ROOKIE JR TODD WINS HIS THIRD POWERADE SERIES EVENT Other winners at Toyo Tires Nationals include Burkart, Anderson and Stoffer READING, Pa. -- Rookie J.R. Todd put himself in the driver's seat for the Auto Club Road to the Future award Sunday...
ROOKIE JR TODD WINS HIS THIRD POWERADE SERIES EVENT
Other winners at Toyo Tires Nationals include Burkart, Anderson and Stoffer
READING, Pa. -- Rookie J.R. Todd put himself in the driver's seat for the Auto Club Road to the Future award Sunday with his third Top Fuel victory of the year.
Todd, who earlier this season became the first African-American to win an NHRA POWERade Series event in Top Fuel, used a career-best pass of 4.494 seconds to power past Melanie Troxel and take the trophy of the $1.5 million Toyo Tires NHRA Nationals at Maple Grove Raceway.
In Funny Car, Phil Burkart scored an unlikely win over red-hot Robert Hight to win for the first time in 53 races. Three-time Pro Stock champ Greg Anderson won his 42nd title, while Karen Stoffer was victorious in Pro Stock Motorcycle.
There was movement at the top in the POWERade Series point standings as 13-time champ John Force inched past Ron Capps in Funny Car and Antron Brown regained the points lead over Andrew Hines in Pro Stock Motorcycle; Doug Kalitta (Top Fuel) and Jason Line (Pro Stock) maintained narrow points leads with three events remaining.
By advancing one round further than Schumacher, Kalitta was able to extend his lead over Schumacher from 33 to 52 points. Brandon Bernstein is 10 points back in third.
In just 16 professional starts, Todd has pushed his final-round record to a perfect 3-0 with a string of career-best passes. After out-running Cory McClenathan in Round 1, he lowered his personal best time to 4.502 against Tony Schumacher and then posted a career-best top speed of 327.82 mph versus Dave Grubnic. Still, he saved his best for last, dipping into the 4.4s for the first time to extinguish Troxel with a 4.494 at 324.12 mph.
"I never thought I'd be standing here with three wins and people talking about Rookie of the Year," Todd said. "We were only going to run part-time this year but [sponsor] Evan Knoll stepped up his involvement and said straight out he wanted to beat Tony Schumacher. I was like, well who doesn't, but he's given us what it takes to do it."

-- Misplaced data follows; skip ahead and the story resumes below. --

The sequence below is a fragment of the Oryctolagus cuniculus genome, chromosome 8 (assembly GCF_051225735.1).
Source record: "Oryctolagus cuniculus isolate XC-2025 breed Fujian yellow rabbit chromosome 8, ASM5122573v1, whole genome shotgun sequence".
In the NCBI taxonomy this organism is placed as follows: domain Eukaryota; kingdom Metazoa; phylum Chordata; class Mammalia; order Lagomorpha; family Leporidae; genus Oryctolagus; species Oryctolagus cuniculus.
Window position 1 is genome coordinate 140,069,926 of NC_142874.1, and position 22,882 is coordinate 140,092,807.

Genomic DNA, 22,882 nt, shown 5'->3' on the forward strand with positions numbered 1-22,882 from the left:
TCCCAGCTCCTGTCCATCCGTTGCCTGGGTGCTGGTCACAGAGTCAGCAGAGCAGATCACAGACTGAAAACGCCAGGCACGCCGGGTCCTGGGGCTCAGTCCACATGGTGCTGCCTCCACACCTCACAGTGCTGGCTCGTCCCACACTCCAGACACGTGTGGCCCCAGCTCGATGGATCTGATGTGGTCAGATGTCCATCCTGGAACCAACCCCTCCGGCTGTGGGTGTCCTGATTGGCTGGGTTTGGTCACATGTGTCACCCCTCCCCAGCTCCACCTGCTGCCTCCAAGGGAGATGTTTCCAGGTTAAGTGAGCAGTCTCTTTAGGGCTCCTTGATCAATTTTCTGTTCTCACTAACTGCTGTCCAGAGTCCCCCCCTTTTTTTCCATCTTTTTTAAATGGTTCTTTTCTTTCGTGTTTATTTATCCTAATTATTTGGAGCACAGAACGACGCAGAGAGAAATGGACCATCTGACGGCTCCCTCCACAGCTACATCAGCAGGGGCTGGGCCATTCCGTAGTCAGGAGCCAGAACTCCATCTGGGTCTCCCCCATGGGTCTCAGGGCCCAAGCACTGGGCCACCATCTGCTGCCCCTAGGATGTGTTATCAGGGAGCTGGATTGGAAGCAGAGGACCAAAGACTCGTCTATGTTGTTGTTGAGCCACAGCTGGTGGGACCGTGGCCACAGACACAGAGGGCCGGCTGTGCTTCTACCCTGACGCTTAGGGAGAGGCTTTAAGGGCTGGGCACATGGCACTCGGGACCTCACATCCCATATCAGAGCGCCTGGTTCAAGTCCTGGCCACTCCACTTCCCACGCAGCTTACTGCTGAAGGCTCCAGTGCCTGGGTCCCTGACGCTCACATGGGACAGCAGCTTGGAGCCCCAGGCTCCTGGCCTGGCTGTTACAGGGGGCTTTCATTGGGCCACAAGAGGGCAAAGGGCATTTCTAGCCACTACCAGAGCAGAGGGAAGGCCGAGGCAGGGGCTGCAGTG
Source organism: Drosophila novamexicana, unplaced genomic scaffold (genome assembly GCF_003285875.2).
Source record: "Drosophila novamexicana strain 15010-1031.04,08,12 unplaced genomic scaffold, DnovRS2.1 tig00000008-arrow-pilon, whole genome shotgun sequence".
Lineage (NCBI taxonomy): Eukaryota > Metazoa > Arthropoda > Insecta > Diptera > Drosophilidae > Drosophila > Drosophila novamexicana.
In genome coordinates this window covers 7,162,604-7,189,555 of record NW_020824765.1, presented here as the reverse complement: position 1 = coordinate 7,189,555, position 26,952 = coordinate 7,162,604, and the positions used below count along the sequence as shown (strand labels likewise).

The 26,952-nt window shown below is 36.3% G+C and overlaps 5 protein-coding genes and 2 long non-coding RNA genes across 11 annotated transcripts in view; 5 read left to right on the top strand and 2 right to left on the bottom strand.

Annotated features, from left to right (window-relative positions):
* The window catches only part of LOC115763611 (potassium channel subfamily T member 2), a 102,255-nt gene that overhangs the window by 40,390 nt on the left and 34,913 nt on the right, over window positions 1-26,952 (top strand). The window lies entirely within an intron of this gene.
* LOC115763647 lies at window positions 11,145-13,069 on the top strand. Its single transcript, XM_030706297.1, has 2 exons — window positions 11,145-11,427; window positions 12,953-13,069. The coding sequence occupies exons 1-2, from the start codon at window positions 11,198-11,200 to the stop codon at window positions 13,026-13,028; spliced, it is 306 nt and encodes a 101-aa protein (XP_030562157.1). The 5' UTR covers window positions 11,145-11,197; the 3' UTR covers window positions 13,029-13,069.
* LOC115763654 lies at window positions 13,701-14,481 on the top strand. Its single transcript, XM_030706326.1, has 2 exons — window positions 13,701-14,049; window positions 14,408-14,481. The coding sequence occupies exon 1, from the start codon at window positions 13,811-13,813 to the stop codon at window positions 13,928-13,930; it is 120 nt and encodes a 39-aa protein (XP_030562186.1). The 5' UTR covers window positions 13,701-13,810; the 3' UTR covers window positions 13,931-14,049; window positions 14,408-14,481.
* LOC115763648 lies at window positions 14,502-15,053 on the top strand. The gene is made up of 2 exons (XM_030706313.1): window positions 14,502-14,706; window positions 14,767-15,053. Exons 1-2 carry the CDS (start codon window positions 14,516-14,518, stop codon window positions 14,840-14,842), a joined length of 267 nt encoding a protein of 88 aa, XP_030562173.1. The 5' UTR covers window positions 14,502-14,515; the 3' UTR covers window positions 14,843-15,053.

Burkart ran a gauntlet of superstars on the day, beating former points leader Ron Capps, reigning series champion Gary Scelzi, new points leader John Force, and Hight, who had won the last two national events. The final was a thriller with both Burkart and Hight losing traction before they left the launch pad. The pedalfest was on from there and Burkart managed to reel his machine in first, winning with a dubious 7.528 at 203.92 mph in his Halvoline/Checker, Schuck's, Kragen Chevrolet Monte Carlo.
"We sure didn't back into this win," Burkart said. "We start out beating the points leader in Ron Capps, then we get the world champ, then I race the John Force, the best guy ever, and take him out in front of all my friends and family, I just don't think it gets any better than this."
Force started the day 37 points behind Capps but ended up one ahead thanks to his semifinal run and Capps' first-round loss. Hight has crept to within 35 of the points lead.
Pro Stock's potential national record was passed from Anderson to Greg Stanfield to Jason Line and back to Anderson before finally settling in Line's hands. For that, the championship leader gains 20 bonus points. But Anderson did get the win over a red-lighting Greg Stanfield in the finale to gain a hard-fought 22 points in the standings. He now trails his Summit Racing Pontiac teammate by 56 points.
"How tough is Pro Stock?" Anderson asked. "If I didn't win the race I wouldn't have gained a nickel on Jason. Both of our cars are so good and it's just exciting that our biggest competition comes from within our team. I need to be perfect for the rest of the year if I want to win my fourth title. It's back and forth with me and Jason and I hope we stay friends through this. I think we will but it's gonna be a fight."
After Angelle Sampey set a national elapsed time record on her U.S. Army Suzuki during qualifying, it seemed likely that the winner's circle would have a female touch, but not many people would have thought Stoffer would be the one hoisting the trophy. Nevertheless, that's exactly what happened as the Geico Motorcycle Suzuki rider powered past everyone, including Sampey herself, to collect her third career win and first since last year's Houston event.
"I think that door falling on my head knocked some sense into me because I've been driving great all season," Stoffer said, referring to an accident at the end of last year when her race transporter's rear lift door collapsed on her. "What a great weekend for us. The only thing we didn't do was set the E.T. record."
Obviously racing without the burden of team orders, Andrew Hines, who led Antron Brown by eight points coming into this event, lost to Harley teammate GT Tonglet in the opening round on a huge .027- to .131-second holeshot. Tonglet, who is 13th in the points, lost to Scali in the next session.
Hines' loss allowed Brown, who raced to the semifinals, to take the lead for the third time this year. Brown now leads Hines by 27 points and Sampey by 64.